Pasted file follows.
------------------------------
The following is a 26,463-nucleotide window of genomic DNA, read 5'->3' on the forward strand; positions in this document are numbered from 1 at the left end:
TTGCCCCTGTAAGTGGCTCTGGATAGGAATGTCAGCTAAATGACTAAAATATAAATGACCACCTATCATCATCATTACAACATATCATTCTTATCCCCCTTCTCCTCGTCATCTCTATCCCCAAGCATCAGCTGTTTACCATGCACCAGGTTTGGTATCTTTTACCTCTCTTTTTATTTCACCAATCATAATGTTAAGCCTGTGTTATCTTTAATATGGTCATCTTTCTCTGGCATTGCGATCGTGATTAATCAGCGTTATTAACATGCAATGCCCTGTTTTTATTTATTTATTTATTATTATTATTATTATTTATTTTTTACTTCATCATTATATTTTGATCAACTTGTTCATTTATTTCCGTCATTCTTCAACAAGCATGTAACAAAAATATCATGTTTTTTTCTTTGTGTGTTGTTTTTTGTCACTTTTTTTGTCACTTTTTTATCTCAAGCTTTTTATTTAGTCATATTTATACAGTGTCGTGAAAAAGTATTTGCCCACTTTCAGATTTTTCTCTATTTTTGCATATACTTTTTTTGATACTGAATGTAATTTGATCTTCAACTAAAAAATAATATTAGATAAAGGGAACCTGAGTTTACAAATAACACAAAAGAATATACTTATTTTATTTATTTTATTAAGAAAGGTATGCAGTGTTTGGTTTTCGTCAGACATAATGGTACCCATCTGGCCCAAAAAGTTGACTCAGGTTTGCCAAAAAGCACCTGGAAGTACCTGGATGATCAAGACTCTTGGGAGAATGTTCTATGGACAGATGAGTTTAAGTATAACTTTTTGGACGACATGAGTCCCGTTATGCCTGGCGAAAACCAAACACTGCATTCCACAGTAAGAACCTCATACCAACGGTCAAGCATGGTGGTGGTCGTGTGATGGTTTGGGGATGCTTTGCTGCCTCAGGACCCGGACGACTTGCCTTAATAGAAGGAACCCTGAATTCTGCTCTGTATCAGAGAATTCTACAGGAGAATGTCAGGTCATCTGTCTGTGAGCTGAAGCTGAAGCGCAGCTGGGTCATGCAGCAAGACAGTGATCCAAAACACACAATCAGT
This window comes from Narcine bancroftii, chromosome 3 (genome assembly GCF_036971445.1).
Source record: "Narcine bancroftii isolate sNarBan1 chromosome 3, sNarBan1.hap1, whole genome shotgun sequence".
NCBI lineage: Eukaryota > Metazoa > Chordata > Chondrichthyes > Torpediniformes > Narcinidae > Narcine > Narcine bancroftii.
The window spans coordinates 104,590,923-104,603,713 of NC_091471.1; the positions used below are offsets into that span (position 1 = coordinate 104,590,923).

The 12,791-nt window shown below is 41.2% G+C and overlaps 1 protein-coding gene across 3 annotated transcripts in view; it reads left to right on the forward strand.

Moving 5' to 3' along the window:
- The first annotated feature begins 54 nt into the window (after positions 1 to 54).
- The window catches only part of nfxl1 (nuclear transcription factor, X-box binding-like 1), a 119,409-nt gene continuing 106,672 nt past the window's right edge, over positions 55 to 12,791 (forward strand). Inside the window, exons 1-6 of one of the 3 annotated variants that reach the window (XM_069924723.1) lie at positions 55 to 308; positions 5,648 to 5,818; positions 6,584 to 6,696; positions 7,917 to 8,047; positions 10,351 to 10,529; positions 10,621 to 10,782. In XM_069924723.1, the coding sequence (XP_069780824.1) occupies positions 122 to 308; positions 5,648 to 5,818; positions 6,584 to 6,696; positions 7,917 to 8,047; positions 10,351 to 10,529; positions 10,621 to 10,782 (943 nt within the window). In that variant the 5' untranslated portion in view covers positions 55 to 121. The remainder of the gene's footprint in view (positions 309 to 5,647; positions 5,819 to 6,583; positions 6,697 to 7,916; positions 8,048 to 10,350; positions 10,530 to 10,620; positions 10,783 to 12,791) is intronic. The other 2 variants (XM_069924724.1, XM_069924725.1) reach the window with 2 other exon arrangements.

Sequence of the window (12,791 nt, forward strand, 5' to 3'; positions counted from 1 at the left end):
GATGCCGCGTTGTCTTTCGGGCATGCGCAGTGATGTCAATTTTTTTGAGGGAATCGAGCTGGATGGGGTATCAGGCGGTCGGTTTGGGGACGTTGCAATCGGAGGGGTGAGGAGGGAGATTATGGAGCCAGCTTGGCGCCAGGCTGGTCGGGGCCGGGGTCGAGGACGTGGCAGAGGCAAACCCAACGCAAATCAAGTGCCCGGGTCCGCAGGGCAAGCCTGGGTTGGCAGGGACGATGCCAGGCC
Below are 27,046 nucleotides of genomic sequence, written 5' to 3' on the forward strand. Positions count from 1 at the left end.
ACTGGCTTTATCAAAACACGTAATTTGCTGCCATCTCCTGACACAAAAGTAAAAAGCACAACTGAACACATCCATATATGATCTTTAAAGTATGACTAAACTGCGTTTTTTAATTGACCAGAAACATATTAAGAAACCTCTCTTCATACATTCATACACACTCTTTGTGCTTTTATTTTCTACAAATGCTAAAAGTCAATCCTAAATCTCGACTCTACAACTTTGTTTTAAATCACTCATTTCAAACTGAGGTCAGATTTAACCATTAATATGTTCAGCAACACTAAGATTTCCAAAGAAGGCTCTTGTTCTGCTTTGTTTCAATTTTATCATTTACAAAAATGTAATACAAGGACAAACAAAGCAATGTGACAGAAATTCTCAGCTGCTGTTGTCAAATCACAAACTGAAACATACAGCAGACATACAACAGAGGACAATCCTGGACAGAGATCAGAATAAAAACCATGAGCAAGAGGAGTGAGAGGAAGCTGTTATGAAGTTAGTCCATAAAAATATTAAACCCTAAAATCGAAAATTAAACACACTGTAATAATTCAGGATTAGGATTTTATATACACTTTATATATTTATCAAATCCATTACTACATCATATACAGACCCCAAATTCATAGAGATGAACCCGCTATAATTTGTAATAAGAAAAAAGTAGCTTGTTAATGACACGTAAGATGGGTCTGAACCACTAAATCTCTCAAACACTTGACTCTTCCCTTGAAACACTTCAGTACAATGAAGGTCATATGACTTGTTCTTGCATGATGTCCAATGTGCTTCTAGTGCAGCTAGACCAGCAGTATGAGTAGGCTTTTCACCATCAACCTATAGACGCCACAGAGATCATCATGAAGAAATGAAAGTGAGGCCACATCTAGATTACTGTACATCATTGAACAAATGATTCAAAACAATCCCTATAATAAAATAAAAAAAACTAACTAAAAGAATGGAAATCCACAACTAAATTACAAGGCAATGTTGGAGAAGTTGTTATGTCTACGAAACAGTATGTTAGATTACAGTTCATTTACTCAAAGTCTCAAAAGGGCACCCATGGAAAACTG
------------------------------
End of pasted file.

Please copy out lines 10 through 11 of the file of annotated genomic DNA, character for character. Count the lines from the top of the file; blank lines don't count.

- The window catches only part of nfxl1 (nuclear transcription factor, X-box binding-like 1), a 119,409-nt gene continuing 106,672 nt past the window's right edge, over positions 55 to 12,791 (forward strand). Inside the window, exons 1-6 of one of the 3 annotated variants that reach the window (XM_069924723.1) lie at positions 55 to 308; positions 5,648 to 5,818; positions 6,584 to 6,696; positions 7,917 to 8,047; positions 10,351 to 10,529; positions 10,621 to 10,782. In XM_069924723.1, the coding sequence (XP_069780824.1) occupies positions 122 to 308; positions 5,648 to 5,818; positions 6,584 to 6,696; positions 7,917 to 8,047; positions 10,351 to 10,529; positions 10,621 to 10,782 (943 nt within the window). In that variant the 5' untranslated portion in view covers positions 55 to 121. The remainder of the gene's footprint in view (positions 309 to 5,647; positions 5,819 to 6,583; positions 6,697 to 7,916; positions 8,048 to 10,350; positions 10,530 to 10,620; positions 10,783 to 12,791) is intronic. The other 2 variants (XM_069924724.1, XM_069924725.1) reach the window with 2 other exon arrangements.

Sequence of the window (12,791 nt, forward strand, 5' to 3'; positions counted from 1 at the left end):